3 When Cooper went over to scout Don Lenhardt’s house to sign with the Red Sox, he says that Lenhardt told him they loved his arm but wanted him to concentrate on hitting. After his first few years in the minors, if the hitting didn’t evolve, he’d still be only 21 or 22 and there would be time to work on pitching. If he tried pitching first, he might blow out his arm and then be done, but “it was very close, very close in terms of what the scouts thought.” Cooper interview November 2021.
4 Joe Giuliotti, “Morgan: LaRussa deserved honor,” Boston Herald, October 30, 1988: B7
5 Owen Canfield, “Musical chairs in the minors,” Hartford Courant, March 31, 1989: F1C.
6 Adrian Wojnarowski, “Cooper powers Britsox,” Hartford Courant, June 24, 1989: B22.
7 On his return home and his thoughts at the time, see Nick Cafardo, “Cooper opts to head home,” Boston Globe, March 13, 1990: 65.
8 Nick Cafardo, “Cooper becomes attractive bait,” Boston Globe, May 13, 1990: 53.
9 Stephen Harris, “Reliever Andersen a costly acquisition,” Boston Herald, September 1, 1990: 8.
10 See, for instance, Gordon Edes, “Gorman defends trade,” Boston Globe, June 13, 2003: 87.
11 Mike Shalin, “Injuries mount for Sox,” Boston Herald, September 13, 1991: 90.
12 Shalin, “Injuries mount for Sox.”
13 Mike Shalin, “Ready to fly Red Sox’ Coop?” Boston Herald, December 8, 1991: 14.
14 One of the reasons the Red Sox kept Cooper was that they couldn’t send him down to the minors without his approval. Sean Horgan, “Red Sox, a major change?” Hartford Courant, February 23, 1992: D1B.
15 For the problems in spring training, see Sean Horgan, “He’s part of the plan, but unexpected hurts Cooper,” Hartford Courant, April 2, 1992: C3.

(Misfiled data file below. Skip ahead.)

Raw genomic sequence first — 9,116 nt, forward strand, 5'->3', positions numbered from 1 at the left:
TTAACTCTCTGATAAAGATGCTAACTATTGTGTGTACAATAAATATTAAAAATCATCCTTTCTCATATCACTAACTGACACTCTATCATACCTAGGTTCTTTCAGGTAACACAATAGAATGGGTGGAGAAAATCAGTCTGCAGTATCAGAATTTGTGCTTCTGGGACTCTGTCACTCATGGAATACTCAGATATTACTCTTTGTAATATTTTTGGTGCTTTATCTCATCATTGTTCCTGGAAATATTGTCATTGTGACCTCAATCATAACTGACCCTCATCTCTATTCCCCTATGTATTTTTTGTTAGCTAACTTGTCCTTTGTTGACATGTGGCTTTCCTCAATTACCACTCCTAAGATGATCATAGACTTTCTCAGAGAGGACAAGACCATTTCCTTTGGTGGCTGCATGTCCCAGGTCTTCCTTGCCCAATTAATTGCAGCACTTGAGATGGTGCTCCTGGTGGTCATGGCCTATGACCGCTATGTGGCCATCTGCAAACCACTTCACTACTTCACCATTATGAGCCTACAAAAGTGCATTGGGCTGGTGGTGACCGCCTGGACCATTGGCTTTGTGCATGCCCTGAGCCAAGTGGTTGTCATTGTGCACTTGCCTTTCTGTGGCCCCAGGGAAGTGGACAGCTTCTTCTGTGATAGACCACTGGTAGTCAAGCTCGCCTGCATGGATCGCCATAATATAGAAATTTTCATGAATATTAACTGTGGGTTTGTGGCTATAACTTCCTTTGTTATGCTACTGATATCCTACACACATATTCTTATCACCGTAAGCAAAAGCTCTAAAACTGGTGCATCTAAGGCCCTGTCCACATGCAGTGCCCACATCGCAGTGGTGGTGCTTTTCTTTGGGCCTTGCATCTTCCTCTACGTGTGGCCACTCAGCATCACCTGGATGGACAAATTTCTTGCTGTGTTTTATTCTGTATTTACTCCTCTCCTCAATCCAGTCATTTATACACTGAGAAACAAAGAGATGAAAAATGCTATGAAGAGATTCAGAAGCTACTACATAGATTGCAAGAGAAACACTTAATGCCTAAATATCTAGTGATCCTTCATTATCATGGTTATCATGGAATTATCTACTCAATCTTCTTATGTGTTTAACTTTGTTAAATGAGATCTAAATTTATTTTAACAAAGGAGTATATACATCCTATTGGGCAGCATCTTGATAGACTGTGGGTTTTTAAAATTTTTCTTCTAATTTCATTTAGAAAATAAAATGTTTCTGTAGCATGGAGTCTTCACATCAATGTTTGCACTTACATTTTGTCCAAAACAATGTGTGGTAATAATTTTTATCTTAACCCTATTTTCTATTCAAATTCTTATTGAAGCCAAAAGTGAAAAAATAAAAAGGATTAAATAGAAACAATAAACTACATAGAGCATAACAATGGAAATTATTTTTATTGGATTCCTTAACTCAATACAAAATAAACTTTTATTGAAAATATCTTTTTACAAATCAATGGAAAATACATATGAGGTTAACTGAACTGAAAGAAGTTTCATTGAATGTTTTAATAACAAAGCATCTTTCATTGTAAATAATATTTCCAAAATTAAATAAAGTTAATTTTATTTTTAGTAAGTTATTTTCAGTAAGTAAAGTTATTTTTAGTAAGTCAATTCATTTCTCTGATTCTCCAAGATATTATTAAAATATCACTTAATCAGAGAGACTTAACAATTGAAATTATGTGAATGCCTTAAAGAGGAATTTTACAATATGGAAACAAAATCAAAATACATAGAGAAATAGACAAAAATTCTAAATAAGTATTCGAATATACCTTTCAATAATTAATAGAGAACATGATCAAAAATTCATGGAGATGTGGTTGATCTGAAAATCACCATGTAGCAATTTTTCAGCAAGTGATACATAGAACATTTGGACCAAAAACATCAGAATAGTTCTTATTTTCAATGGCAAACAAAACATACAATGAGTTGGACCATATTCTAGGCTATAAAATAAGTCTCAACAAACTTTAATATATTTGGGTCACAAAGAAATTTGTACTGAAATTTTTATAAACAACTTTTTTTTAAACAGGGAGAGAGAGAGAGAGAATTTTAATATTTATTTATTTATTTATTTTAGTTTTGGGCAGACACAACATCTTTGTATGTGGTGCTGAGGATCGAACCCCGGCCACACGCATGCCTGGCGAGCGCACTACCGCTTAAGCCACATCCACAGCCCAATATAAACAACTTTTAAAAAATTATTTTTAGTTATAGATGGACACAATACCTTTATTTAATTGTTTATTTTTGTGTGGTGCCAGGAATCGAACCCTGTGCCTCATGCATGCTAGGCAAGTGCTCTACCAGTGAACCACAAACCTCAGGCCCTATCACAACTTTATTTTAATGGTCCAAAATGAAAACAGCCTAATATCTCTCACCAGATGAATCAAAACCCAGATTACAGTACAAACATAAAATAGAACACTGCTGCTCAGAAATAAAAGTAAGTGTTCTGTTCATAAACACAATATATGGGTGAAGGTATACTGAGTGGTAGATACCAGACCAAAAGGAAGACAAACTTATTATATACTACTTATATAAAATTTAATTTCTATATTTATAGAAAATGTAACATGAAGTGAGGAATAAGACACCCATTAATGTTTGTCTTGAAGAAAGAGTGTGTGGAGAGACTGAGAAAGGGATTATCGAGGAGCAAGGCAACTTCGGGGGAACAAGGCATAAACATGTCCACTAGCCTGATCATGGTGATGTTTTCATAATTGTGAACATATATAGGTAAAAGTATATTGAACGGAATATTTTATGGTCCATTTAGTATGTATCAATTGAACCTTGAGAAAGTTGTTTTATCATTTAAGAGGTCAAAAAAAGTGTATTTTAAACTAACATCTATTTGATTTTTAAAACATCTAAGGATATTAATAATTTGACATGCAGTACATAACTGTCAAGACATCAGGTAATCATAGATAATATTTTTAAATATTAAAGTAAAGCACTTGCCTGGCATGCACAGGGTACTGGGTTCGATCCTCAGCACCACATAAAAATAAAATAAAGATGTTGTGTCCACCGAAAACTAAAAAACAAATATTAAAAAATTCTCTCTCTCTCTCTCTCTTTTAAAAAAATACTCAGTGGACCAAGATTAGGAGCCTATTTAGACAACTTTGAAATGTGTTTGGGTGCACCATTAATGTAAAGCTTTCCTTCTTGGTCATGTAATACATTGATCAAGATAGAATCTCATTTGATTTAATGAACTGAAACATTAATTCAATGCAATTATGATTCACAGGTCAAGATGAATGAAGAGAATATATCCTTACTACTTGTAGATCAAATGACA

16 His .2759643 edged center fielder Bob Zupcic’s .2755102. Boggs played the lion’s share of the games at third base and Mo Vaughn did so at first base, but Cooper filled in — sometimes in the later innings — and only five players on the team appeared in more games.
17 Third-base coach Don Zimmer was recovering from knee surgery, so usual bullpen catcher Gary Allenson took over coaching at third base. Cooper helped by catching in the bullpen. When he came in to pinch-hit, he banged an RBI single off the pitcher’s rubber and won the game. See “Red Sox get bullpen (hitting) relief,” Chicago Tribune, April 20, 1992: Section 3:7. The ball “ricocheted high into the air” and Cooper “beat the throw by sliding safely into first — head-first.” Michael Vega, “Turning the jeers to cheers,” Boston Globe, April 20, 1992: 41.
18 He thought Butch Hobson might have been joking when the Red Sox manager first informed him. Larry Whiteside, “Cooper All-Star choice,” Boston Globe, July 9, 1993: 61.
19 Nick Cafardo, “Another pitcher on DL,” Boston Globe, July 1, 1993: 51. Cafardo wrote another article about Cooper’s work on his defense a year later. See “Sox’ Cooper is no longer on hot seat at hot corner,” Boston Globe, June 10, 1994: 83. By late July, he was named the best-fielding third baseman in the league in a Baseball America poll of managers. Nick Cafardo, “Red Sox get down, then upend Yankees,” Boston Globe, July 27, 1994: 77.
20 He said he’d never hit for the cycle before, even in Little League. Nick Cafardo, “Red Sox fire 22-caliber shot,” Boston Globe, April 13, 1994: 61. Recalling the moment in the 2012 interview, Cooper said, David Howard “threw me a nasty knuckleball, the first pitch. I stood there in the box and said, ‘What are you doing? You threw me a knuckleball?’ He said, “I’m trying to get you out, man.’ Then he tried to sneak a fastball by me and I almost took his head off on that one. That was a really, really cool night. Being in Kansas City, I had a bunch of people there, too.”
21 The team wasn’t deprived of any glory that year. The Red Sox finished fourth in the AL East, 17 games behind the New York Yankees.
22 Nick Cafardo, “Cooper has small tear in shoulder,” Boston Globe, August 6, 1994: 65.
23 Nick Cafardo, “Greenwell and Cooper have surgery,” Boston Globe, August 25, 1994: 60. Cafardo pointed out the unusual situation in that both players were on strike at the time, on strike against the Red Sox team of which Pappas was a co-owner.
25 Rick Hummel, “’Icing on Cake’ as Fans Adopt Hometown Hero,” St. Louis Post-Dispatch, April27, 1995: 1D.
26 “Sports Log,” Boston Globe, January 26, 1998: 70.
27 Peter Gammons, “Big trade a lesson in economics,” Boston Globe, March 30, 1997: 48.